2. The information which is collected from the external sources cannot be used directly. It must be first evaluated and arranged in a proper order. It can be then used by the marketing manager for taking decisions and making policies about marketing.
    3. So, marketing intelligence is an important component of MIS.
  3. Marketing research : The third important component of MIS is ‘Marketing Research’. MR is conducted to solve specific marketing problems of the company. It collects data about the problem. This data is tabulated, analyzed and conclusions are drawn. Then the recommendations are given for solving the problem. Marketing research also provides information to the marketing managers. However, this information is specific information. It can be used only for a particular purpose. MIS and MR are not substitutes of each other. The scope of MIS is very wide. It includes ‘MR’. However, the scope of MR is very narrow.
  4. Marketing decision support system : The fourth component of MIS is ‘Marketing Decision Support System’. These are the tools which help the marketing managers to analyze data and to take better marketing decisions. They include hardware, i.e. computer and software programs. Computer helps the marketing manager to analyze the marketing information. It also helps them to take better decisions. In fact, today marketing managers cannot work without computers. There are many software programs, which help the marketing manager to do market segmentation, price fixing, advertising budgets, etc.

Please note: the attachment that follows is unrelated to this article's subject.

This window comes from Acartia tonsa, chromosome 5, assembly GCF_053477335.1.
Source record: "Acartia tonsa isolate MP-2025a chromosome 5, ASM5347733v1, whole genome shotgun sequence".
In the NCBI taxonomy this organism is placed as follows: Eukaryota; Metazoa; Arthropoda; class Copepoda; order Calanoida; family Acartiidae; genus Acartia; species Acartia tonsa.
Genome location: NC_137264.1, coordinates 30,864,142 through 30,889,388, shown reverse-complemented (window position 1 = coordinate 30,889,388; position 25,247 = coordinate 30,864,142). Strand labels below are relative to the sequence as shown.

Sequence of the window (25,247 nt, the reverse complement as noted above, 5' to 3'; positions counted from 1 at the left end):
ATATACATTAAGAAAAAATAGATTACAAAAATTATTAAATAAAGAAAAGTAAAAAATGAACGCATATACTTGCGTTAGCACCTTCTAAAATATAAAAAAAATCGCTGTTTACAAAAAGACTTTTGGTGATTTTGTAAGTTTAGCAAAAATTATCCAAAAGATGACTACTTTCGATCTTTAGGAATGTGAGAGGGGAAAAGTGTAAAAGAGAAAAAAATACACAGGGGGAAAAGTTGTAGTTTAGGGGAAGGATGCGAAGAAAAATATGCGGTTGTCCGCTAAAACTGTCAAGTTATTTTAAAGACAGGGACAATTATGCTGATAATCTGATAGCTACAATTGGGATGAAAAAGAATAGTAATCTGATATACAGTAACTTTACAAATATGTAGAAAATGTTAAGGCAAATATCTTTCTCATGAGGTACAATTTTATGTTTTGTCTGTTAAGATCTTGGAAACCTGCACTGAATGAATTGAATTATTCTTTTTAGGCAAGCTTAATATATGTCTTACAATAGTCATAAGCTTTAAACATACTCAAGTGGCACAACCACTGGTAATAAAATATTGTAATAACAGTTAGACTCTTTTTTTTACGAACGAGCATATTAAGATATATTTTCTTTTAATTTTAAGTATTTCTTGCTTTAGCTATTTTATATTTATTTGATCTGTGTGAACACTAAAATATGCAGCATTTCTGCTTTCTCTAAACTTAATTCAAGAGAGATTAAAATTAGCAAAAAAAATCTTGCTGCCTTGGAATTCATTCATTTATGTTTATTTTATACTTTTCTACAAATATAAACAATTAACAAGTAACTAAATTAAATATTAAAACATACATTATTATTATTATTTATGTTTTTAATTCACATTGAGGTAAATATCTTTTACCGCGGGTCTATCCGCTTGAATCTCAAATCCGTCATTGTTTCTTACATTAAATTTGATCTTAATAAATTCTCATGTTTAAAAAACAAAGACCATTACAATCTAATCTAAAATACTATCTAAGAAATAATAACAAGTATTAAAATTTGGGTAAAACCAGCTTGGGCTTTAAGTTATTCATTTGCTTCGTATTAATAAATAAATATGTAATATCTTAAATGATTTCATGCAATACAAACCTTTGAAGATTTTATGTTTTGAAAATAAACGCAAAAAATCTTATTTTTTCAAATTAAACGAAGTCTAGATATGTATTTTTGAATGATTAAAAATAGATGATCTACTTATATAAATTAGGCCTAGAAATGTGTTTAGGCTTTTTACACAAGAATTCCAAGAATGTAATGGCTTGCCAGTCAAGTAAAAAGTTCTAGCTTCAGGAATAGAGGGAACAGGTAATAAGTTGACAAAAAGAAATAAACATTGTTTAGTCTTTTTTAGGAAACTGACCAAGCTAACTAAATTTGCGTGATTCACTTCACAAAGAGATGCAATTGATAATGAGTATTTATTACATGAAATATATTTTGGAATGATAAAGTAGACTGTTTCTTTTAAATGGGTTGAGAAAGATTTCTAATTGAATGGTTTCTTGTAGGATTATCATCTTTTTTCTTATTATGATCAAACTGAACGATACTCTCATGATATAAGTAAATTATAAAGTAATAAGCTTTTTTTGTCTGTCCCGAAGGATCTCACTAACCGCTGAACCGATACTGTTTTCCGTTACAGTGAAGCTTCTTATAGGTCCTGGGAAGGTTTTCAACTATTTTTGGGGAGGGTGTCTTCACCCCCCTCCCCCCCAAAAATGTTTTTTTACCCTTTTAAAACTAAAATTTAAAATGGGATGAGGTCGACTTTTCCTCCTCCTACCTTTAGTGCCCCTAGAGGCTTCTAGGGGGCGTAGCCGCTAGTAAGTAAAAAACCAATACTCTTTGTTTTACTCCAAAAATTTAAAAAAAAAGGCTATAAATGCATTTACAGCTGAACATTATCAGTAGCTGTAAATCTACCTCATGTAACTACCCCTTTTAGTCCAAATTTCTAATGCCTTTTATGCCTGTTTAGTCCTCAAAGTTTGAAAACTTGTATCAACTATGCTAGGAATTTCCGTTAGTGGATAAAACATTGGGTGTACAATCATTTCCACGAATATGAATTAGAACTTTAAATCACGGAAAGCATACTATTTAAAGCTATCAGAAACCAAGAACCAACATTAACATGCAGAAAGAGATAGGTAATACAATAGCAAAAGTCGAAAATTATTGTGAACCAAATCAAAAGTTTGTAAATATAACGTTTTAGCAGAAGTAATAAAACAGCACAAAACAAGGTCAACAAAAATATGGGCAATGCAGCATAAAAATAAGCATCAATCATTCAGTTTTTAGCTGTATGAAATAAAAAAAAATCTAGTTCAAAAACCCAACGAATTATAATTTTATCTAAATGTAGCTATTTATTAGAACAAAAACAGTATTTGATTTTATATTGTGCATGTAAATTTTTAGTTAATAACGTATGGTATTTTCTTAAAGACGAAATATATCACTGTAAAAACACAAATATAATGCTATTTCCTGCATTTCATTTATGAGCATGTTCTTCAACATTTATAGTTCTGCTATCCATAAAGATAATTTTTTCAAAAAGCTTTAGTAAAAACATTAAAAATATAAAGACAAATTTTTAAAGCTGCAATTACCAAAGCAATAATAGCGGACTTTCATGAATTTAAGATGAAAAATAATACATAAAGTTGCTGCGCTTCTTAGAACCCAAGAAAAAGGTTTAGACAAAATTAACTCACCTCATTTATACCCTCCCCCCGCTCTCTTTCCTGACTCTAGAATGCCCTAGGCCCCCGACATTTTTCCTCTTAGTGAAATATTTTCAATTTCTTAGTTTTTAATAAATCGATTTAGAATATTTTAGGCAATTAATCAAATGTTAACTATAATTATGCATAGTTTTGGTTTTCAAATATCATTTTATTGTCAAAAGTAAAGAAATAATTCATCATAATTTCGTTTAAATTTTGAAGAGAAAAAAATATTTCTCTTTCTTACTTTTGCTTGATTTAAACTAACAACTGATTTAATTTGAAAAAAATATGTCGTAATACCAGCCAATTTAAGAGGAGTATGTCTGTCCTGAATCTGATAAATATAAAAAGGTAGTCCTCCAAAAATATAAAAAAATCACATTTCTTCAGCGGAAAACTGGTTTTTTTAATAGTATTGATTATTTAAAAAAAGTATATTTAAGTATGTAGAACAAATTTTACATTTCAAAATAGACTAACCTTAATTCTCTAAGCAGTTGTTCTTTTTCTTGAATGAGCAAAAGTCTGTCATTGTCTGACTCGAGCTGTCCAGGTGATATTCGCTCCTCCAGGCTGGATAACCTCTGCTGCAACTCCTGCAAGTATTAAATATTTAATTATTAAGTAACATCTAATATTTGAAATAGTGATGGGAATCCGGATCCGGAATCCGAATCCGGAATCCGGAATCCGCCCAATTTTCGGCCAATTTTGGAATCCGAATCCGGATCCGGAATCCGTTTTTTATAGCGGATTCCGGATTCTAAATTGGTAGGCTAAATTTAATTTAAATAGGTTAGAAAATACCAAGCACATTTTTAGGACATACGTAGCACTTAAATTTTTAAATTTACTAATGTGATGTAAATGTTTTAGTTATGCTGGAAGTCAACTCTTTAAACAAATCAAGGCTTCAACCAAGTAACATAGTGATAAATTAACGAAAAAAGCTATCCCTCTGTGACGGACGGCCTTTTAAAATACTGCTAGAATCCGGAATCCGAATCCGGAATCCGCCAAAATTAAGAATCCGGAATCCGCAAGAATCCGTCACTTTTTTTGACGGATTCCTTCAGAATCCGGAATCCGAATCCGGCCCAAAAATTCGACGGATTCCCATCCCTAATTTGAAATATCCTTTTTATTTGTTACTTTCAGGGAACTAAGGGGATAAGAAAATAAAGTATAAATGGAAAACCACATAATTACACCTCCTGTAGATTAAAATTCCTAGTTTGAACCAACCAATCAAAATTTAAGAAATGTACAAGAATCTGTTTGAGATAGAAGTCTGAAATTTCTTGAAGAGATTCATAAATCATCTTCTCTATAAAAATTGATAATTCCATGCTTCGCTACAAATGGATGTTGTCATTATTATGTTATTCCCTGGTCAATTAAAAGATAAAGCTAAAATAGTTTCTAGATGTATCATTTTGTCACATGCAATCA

Features of Marketing Information System MIS

square Features of Marketing Information System MIS

The main characteristics or features of Marketing Information System (MIS):

features of marketing information system MIS

Image credits © Prof. Mudit Katyani.

  1. Continuous system : MIS is a permanent and continuous system of collecting information. It collects information continuously.
  2. Basic objective : The basic objective of MIS is to provide the right-information at the right-time to the right-people to help them take right decisions.
  3. Computer based system : MIS is a computer-based system. It uses computers for storing, analyzing and supplying information. It also uses micro-films for storing information. Therefore, it is very quick and accurate.
  4. Future-oriented : MIS is future-oriented. It provides information for solving future problems. It is not past-oriented.
  5. Used by all levels : MIS is used by all three levels of management, i.e. top, middle and lower. It is used for making marketing plans, policies and strategies. This is used to solve marketing problems and to take advantage of business opportunities.
  6. Sources : MIS collects information from both, internal and external sources. For example, information is collected from company records, publications, etc.
  7. Collects marketing information : MIS collects all types of marketing information. It collects information about the consumer competition, marketing environment, government policies, etc. It supplies this information to the marketing managers.
  8. Helps in decision making : MIS supplies up-to-date and accurate information. It helps marketing managers to take quick and right decisions.